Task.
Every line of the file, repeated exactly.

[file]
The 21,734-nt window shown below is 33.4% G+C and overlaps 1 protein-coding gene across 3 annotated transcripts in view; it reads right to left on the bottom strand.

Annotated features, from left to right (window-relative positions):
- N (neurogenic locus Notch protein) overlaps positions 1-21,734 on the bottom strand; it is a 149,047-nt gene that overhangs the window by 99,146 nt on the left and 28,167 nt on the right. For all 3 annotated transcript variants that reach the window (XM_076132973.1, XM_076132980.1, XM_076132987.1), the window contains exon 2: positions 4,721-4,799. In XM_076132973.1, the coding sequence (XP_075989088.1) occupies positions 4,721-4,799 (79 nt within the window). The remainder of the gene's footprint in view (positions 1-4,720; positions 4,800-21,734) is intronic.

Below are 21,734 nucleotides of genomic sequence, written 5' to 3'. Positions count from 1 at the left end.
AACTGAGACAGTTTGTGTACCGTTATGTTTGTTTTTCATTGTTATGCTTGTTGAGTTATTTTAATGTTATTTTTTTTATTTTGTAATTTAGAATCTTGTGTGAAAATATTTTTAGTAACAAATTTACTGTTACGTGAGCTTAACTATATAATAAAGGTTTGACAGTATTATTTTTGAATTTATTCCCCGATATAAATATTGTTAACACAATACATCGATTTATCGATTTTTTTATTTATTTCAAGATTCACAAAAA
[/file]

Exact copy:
The 21,734-nt window shown below is 33.4% G+C and overlaps 1 protein-coding gene across 3 annotated transcripts in view; it reads right to left on the bottom strand.

Annotated features, from left to right (window-relative positions):
- N (neurogenic locus Notch protein) overlaps positions 1-21,734 on the bottom strand; it is a 149,047-nt gene that overhangs the window by 99,146 nt on the left and 28,167 nt on the right. For all 3 annotated transcript variants that reach the window (XM_076132973.1, XM_076132980.1, XM_076132987.1), the window contains exon 2: positions 4,721-4,799. In XM_076132973.1, the coding sequence (XP_075989088.1) occupies positions 4,721-4,799 (79 nt within the window). The remainder of the gene's footprint in view (positions 1-4,720; positions 4,800-21,734) is intronic.

Below are 21,734 nucleotides of genomic sequence, written 5' to 3'. Positions count from 1 at the left end.
AACTGAGACAGTTTGTGTACCGTTATGTTTGTTTTTCATTGTTATGCTTGTTGAGTTATTTTAATGTTATTTTTTTTATTTTGTAATTTAGAATCTTGTGTGAAAATATTTTTAGTAACAAATTTACTGTTACGTGAGCTTAACTATATAATAAAGGTTTGACAGTATTATTTTTGAATTTATTCCCCGATATAAATATTGTTAACACAATACATCGATTTATCGATTTTTTTATTTATTTCAAGATTCACAAAAA